Structuring Private Family Trust Companies and SPEs for High Net Worth Individuals and Families

Evaluating Benefits and Risks, Ownership Structures, and State Law Considerations

Recording of a 90-minute CLE webinar with Q&A


Conducted on Wednesday, August 2, 2017

Recorded event now available

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Program Materials

This CLE webinar will provide estate planning counsel and advisers with a practical guide to structuring private family trust companies (PFTCs) and special purpose entities (SPEs) for high net worth individuals and families. The panel will discuss the benefits and risks of PFTCs and other separate entities, describe ownership structures, and detail state law considerations in setting up PFTCs and other incorporated vehicles for holding family wealth.

Description

A powerful estate planning tool for ultra-wealthy families, the private family trust company (PFTC), is a separate entity, frequently state chartered, designed to provide fiduciary services to members of a family. Generally structured as limited liability companies, PFTCs are authorized under state law to serve as a fiduciary for families that qualify under the SEC definition of family and the family office exemption.

A number of states have well-developed legal structures to accommodate PFTCs. These states have relatively similar definitions of family members eligible to be served by the PFTC and the extent of services and transactions a PFTC may engage in providing. These companies can serve in conjunction with, or in place of, family offices, and provide privacy, flexibility and succession stability for families with significant wealth, as well as liability protection for trustees.

PFTCs share significant similarities with SPEs and trust protector corporations (TPCs) structured to work with directed trusts. These entities often provide an attractive alternative to individual or corporate fiduciaries. Estate planners should have a working knowledge of how to structure and use these stand-alone entities to serve high net worth clients.

Listen as our experienced panel provides a practical guide to PFTCs, SPEs and TPCs.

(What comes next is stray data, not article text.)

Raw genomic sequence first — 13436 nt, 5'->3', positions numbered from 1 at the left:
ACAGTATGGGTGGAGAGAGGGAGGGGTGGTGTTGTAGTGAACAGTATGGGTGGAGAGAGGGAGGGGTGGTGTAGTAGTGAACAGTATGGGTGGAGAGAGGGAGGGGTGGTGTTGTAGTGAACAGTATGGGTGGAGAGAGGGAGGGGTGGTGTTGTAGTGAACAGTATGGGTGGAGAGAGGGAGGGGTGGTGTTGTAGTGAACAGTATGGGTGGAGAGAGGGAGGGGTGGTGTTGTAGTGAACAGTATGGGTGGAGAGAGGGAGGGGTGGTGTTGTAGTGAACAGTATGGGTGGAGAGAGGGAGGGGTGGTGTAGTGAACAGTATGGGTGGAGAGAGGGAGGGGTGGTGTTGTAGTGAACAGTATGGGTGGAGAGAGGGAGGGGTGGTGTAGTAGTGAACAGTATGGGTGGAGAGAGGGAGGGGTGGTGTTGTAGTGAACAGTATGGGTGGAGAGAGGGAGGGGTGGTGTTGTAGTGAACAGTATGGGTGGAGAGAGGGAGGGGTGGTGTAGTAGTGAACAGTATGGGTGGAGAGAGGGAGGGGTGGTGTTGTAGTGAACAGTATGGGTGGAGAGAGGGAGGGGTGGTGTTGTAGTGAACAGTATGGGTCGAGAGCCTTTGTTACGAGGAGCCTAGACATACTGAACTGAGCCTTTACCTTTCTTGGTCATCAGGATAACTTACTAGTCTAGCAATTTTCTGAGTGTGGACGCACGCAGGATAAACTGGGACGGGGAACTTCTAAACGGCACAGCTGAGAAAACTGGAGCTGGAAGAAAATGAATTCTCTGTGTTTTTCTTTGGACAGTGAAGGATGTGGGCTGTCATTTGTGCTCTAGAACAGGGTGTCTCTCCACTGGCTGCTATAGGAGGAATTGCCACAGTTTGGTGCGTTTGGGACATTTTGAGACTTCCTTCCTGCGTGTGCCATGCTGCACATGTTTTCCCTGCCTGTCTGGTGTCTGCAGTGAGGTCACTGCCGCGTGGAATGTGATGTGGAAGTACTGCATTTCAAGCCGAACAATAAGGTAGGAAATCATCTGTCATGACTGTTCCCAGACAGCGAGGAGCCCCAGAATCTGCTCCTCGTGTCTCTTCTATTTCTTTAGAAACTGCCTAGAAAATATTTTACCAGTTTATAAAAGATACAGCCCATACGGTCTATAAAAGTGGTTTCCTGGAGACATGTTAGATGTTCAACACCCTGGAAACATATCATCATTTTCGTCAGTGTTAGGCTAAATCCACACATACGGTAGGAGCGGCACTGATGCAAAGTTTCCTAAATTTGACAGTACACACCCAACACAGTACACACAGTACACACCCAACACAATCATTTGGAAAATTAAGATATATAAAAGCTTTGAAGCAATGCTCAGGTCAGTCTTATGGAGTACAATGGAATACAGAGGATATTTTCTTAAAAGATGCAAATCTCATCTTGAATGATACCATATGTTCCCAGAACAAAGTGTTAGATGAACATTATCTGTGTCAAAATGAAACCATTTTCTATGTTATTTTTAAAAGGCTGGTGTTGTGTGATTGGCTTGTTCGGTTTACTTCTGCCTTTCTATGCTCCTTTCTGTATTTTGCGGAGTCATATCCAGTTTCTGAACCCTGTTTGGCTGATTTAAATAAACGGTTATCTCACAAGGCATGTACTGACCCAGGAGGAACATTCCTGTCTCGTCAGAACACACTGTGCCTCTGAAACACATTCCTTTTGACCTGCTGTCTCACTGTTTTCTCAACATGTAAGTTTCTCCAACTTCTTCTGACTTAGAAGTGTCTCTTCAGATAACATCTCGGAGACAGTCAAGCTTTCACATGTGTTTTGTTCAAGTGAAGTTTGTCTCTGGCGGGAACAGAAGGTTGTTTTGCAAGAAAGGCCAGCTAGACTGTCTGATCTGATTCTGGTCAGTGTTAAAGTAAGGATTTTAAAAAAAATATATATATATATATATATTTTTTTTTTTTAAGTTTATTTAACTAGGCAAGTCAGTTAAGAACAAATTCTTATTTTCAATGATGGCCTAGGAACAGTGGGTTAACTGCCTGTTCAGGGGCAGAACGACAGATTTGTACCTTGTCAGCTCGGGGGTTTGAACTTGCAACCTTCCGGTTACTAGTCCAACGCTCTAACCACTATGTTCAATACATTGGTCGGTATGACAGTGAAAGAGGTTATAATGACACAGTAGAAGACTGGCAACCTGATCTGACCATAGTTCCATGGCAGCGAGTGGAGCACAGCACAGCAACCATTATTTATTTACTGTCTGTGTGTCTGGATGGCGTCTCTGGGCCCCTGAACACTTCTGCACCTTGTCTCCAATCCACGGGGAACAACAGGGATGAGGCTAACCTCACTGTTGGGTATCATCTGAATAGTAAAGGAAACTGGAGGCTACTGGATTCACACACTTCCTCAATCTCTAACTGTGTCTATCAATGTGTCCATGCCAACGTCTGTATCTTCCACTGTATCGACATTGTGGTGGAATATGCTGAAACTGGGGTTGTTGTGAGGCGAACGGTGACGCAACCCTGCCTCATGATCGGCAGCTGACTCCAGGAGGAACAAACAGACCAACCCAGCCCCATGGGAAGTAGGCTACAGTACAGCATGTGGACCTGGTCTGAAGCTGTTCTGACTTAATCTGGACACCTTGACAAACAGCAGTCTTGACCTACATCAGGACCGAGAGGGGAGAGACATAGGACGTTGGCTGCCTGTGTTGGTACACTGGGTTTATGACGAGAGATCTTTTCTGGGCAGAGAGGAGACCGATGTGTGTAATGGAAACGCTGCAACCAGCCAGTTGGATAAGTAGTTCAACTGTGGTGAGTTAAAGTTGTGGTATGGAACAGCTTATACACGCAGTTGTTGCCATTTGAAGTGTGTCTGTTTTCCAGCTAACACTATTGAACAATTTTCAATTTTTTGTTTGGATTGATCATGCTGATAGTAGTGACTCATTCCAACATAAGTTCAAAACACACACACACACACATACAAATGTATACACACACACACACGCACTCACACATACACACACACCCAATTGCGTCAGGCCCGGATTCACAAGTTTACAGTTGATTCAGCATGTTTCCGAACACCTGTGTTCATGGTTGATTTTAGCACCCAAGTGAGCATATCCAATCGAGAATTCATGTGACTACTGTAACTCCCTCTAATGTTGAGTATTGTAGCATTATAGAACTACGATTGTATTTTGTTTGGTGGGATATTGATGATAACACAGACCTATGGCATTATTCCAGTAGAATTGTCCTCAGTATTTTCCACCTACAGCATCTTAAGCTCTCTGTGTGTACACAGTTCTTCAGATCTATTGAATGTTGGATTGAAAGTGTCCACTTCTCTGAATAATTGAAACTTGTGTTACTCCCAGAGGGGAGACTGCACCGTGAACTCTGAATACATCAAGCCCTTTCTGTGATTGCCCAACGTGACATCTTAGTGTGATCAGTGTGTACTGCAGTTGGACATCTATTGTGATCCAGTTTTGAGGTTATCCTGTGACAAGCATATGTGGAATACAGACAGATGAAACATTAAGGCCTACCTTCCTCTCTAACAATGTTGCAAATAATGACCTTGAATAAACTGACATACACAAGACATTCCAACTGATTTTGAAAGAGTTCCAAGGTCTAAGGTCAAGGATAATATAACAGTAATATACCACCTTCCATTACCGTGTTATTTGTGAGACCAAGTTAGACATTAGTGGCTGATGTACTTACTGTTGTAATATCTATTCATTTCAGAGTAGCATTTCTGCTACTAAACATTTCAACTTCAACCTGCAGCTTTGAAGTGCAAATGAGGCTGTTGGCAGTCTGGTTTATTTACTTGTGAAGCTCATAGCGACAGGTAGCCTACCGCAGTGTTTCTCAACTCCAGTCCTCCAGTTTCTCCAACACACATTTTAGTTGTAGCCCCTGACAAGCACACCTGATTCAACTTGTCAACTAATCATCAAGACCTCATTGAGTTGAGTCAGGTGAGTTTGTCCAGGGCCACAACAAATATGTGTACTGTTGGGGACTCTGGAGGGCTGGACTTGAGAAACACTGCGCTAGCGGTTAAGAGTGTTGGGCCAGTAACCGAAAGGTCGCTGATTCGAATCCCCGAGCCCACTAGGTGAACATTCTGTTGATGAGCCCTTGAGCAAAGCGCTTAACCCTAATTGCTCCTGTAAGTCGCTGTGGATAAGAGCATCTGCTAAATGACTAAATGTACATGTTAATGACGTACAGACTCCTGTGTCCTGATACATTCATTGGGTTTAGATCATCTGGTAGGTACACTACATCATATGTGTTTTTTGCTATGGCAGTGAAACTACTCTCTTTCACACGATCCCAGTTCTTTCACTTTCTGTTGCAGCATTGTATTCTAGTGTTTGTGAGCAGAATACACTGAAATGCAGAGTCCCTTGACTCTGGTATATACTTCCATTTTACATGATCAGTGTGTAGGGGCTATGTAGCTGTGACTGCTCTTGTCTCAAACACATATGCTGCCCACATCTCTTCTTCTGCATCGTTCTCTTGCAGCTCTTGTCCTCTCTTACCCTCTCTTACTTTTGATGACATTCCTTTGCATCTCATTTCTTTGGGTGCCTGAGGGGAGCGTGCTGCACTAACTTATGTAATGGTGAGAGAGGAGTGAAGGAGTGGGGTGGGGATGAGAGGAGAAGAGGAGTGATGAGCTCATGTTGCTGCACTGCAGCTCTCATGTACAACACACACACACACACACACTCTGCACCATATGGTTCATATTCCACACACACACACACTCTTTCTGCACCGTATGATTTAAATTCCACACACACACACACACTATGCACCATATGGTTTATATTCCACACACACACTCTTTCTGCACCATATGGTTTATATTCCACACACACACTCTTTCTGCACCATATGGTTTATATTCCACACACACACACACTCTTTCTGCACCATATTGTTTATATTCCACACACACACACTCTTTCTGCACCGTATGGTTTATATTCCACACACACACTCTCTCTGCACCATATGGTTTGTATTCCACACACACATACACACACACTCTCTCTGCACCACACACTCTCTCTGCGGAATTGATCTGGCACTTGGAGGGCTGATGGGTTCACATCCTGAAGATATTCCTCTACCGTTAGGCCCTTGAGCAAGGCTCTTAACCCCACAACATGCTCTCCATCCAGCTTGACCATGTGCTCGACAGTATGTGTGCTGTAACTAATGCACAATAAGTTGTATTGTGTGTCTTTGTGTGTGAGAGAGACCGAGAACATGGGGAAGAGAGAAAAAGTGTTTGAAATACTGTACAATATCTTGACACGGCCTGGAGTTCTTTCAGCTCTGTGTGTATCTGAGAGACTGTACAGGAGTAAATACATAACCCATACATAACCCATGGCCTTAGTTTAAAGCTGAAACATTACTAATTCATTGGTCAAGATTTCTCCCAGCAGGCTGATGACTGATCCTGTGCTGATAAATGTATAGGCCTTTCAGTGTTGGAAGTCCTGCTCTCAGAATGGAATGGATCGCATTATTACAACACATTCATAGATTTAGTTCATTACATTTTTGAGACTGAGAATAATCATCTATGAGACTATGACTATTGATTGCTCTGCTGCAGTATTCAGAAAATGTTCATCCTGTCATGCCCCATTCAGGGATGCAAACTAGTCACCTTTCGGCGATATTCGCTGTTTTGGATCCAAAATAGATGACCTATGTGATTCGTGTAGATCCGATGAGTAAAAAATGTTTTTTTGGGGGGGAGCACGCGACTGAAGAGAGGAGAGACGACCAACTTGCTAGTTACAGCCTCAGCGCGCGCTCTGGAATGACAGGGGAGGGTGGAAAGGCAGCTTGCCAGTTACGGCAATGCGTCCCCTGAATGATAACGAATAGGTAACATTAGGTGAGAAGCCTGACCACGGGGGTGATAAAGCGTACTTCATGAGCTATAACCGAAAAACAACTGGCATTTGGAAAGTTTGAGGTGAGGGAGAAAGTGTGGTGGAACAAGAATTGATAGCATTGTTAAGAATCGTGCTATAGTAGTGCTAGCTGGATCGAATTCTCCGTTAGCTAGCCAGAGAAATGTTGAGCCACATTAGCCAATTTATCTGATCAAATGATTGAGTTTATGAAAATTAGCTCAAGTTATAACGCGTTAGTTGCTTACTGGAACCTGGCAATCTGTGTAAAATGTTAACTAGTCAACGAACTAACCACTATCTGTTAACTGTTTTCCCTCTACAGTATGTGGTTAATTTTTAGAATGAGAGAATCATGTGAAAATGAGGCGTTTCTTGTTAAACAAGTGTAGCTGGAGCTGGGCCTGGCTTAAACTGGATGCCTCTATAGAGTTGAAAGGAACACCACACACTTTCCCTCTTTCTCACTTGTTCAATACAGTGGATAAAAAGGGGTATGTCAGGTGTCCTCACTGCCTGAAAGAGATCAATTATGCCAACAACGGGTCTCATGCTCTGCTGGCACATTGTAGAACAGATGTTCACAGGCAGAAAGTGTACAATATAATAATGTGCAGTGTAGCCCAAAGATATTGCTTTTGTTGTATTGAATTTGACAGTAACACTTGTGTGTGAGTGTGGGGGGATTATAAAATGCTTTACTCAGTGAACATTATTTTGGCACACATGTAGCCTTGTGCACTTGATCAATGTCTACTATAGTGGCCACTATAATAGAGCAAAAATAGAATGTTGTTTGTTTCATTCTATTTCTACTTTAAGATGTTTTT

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Outline

  1. Characteristics of PFTCs
    1. State chartered entity
    2. Authorized to serve as a fiduciary
    3. Exempt from SEC registration requirements
    4. Limited to serving one family
  2. PFTC formation considerations
    1. Capital requirements
    2. Public disclosures
    3. Domicile or physical presence
  3. States with PFTC statutes
  4. Transitioning from family office structure to PFTC
  5. SPEs/TPCs as alternatives to PFTC structures

Benefits

The panel will review these and other key issues:

  • Capital requirements and state regulatory burdens if chartered to consider in forming a PFTC
  • Transitioning from a traditional family office to a PFTC structure
  • How PFTCs allow for family members to have greater involvement in structuring investment management policies and decisions than is permissible with an individual or corporate trustee
  • Operational and corporate governance issues to be addressed prior to establishment of a PFTC

Faculty

Barbara J. Hoeft
Barbara J. Hoeft

Managing Partner
Willow Street Group

Ms. Hoeft has spent nearly 25 years in the family office and trust and estate profession. Prior to founding...  |  Read More

Holly Isdale
Holly Isdale

Founder
Wealthaven

Ms. Isdale is a trusted advisor to some of the wealthiest families in the world and has spent the bulk of her career in...  |  Read More

Constance Shields
Constance Shields

Partner
Withers Worldwide

Ms. Shields focuses her practice on trusts and estates, and business succession matters for wealthy individuals and...  |  Read More

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Strafford will process CLE credit for one person on each recording. All formats include program handouts. To find out which recorded format will provide the best CLE option, select your state:

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